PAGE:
I feel vindicated, because despite being American, my instinct is always to spell the word with an e. :B

I’m from California. “e” is the color, “a” is the name of the dude that got recalled.

Well, since ol’ Carmichael is the only British Magician that we know of, does that mean that it’s confirmed that he discovered The Grey? (Or is there another Mage from across The Pond that we do not yet know of?)

All it confirms is the spelling. You’ll have to ask follow up questions to get that.

1 Like

I’m sure there’s a British mage in the universe, but his purely coincidental resemblance to a certain blonde cigarette-smoker means that he must be Sir Not Appearing In This Game Franchise, at least until C&A come up with a more creative way to reinterpret the character. Gender-flipping would be an easy first step, but the result would be pretty similar to Nightmist unless you did a lot more than just that.

I always thought that Nightmist was that character’s equivalent.

1 Like

I certainly think she’s close. But we were talking about wanting someone British, and I’m pretty sure Faye isn’t, so I speculate that there might be another one.

Sure, but I don’t think that that character would be based on Shmonstantine.

No, but her combined with Soothsayer C comes close.

1 Like

I did wonder how they came up with SC; it never occurred to me to assume this. But he does have sort of a similar look, and that’s probably why he’s from the British Isles.

I don’t think it’s that direct. IIRC, in the episode where they came up with him, they were basically going for “What’s the opposite of Argent Adept” and built from there. The grumpy Brit magic know-it-all is a popular trope. Not just John C, it’s a pretty common trope. I mean, I think Soothsayer comes closer to Giles from Buffy (minus the “Ripper” aspects). But smoosh him and Nightmist together and you have something close.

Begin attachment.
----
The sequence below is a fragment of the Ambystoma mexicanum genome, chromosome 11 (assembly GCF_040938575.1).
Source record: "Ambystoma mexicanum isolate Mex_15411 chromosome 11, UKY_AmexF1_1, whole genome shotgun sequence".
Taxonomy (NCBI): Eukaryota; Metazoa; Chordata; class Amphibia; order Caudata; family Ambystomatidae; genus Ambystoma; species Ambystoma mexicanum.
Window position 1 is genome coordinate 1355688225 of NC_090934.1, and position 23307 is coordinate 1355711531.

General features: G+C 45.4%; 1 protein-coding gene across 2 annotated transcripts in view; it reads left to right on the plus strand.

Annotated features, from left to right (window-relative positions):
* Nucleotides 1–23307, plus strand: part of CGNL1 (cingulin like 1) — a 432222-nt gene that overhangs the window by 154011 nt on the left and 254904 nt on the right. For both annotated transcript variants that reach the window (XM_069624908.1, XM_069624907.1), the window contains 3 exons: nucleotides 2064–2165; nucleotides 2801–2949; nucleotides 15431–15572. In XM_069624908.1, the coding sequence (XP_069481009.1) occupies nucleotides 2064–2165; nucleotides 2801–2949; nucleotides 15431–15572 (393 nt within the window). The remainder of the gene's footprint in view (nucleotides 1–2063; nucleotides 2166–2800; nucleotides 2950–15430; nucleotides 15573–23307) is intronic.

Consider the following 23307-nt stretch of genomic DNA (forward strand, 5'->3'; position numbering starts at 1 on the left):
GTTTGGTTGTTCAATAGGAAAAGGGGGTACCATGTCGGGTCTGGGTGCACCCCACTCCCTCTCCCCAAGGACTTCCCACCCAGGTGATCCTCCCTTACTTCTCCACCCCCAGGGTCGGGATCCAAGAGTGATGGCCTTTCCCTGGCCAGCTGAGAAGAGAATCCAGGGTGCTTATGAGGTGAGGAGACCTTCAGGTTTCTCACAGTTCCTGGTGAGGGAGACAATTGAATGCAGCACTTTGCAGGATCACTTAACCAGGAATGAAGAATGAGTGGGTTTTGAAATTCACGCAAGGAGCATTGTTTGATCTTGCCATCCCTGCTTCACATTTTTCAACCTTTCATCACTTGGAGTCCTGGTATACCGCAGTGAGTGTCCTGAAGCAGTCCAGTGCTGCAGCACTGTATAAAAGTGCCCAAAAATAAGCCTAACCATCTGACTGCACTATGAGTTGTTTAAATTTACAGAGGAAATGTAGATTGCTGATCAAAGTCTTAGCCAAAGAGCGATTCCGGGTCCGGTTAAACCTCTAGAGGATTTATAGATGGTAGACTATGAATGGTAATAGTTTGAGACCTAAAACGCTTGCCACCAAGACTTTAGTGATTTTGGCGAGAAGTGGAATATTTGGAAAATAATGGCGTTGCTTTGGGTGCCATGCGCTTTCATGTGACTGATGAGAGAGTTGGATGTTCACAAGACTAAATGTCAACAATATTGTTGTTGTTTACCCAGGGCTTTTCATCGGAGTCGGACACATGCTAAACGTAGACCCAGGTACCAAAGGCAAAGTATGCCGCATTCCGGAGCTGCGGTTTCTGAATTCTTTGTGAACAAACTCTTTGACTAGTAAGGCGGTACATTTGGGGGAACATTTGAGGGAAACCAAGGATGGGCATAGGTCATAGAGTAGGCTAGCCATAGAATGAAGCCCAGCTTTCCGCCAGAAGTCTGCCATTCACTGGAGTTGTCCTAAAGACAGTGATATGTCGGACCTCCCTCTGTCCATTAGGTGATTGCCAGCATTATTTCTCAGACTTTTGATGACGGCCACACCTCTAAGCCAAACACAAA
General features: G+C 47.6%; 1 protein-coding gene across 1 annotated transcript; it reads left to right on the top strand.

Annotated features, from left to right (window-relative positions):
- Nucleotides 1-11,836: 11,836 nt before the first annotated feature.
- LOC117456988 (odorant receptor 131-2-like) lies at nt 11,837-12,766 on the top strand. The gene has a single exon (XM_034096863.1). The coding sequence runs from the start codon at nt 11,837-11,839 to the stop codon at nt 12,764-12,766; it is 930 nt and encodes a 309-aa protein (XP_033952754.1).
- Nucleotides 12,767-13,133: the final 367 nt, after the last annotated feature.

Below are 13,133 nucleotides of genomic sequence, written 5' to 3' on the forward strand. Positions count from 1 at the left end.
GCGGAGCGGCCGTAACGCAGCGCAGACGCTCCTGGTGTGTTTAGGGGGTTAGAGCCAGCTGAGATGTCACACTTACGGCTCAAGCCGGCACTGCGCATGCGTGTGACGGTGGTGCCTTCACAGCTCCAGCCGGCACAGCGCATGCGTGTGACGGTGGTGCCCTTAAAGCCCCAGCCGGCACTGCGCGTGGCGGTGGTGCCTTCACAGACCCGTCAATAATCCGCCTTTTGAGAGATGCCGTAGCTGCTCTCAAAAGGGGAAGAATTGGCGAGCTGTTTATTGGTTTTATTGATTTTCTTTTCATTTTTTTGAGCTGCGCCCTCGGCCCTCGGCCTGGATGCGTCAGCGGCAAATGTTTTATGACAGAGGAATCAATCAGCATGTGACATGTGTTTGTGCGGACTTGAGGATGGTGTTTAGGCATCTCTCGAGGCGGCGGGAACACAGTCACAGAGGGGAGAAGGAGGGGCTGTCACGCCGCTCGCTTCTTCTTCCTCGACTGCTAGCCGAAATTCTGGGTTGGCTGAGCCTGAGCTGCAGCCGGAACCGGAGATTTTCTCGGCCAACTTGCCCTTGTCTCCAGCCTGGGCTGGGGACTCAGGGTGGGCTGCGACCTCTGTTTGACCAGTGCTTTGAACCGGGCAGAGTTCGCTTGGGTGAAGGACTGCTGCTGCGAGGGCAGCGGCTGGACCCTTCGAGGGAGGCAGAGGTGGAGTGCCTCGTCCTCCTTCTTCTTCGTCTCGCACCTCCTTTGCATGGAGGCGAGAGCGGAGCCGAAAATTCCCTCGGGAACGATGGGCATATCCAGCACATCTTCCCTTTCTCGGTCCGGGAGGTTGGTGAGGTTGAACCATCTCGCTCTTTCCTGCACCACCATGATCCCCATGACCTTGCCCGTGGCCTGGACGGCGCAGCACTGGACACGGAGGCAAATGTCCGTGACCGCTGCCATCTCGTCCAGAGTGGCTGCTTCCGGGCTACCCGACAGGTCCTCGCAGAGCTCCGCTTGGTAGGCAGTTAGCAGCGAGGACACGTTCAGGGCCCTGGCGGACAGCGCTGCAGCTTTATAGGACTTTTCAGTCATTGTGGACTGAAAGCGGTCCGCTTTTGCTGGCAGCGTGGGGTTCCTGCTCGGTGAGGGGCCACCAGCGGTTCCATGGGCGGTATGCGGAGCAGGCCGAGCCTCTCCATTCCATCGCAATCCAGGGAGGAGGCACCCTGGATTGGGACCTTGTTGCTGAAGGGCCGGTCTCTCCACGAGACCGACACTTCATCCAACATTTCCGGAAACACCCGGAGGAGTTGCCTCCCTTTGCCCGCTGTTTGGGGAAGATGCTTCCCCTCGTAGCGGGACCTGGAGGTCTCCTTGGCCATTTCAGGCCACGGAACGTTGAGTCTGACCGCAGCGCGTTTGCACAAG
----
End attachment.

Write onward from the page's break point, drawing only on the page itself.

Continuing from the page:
Or, looking at it another way, it’s looking at a character, saying “what are the pieces” and then building something different out of that. Jim Butcher (of the Dresden Files) tells a story of getting into an argument over whether it’s the idea or the skill of the author that makes a story. Butcher was arguing that a good author can take a horrible idea and make it good, and a dare ensued where he was given two bad ideas. The first? Lost Roman Legions (the person giving the dare hated the idea). The second? Pokemon. Butcher took both, and started researching, looking at stuff like the mix of Germanic auxiliaries in many of the “lost” legions, and Pokemon’s roots in animism and nature spirits. The result? The Codex Alera, a best selling series.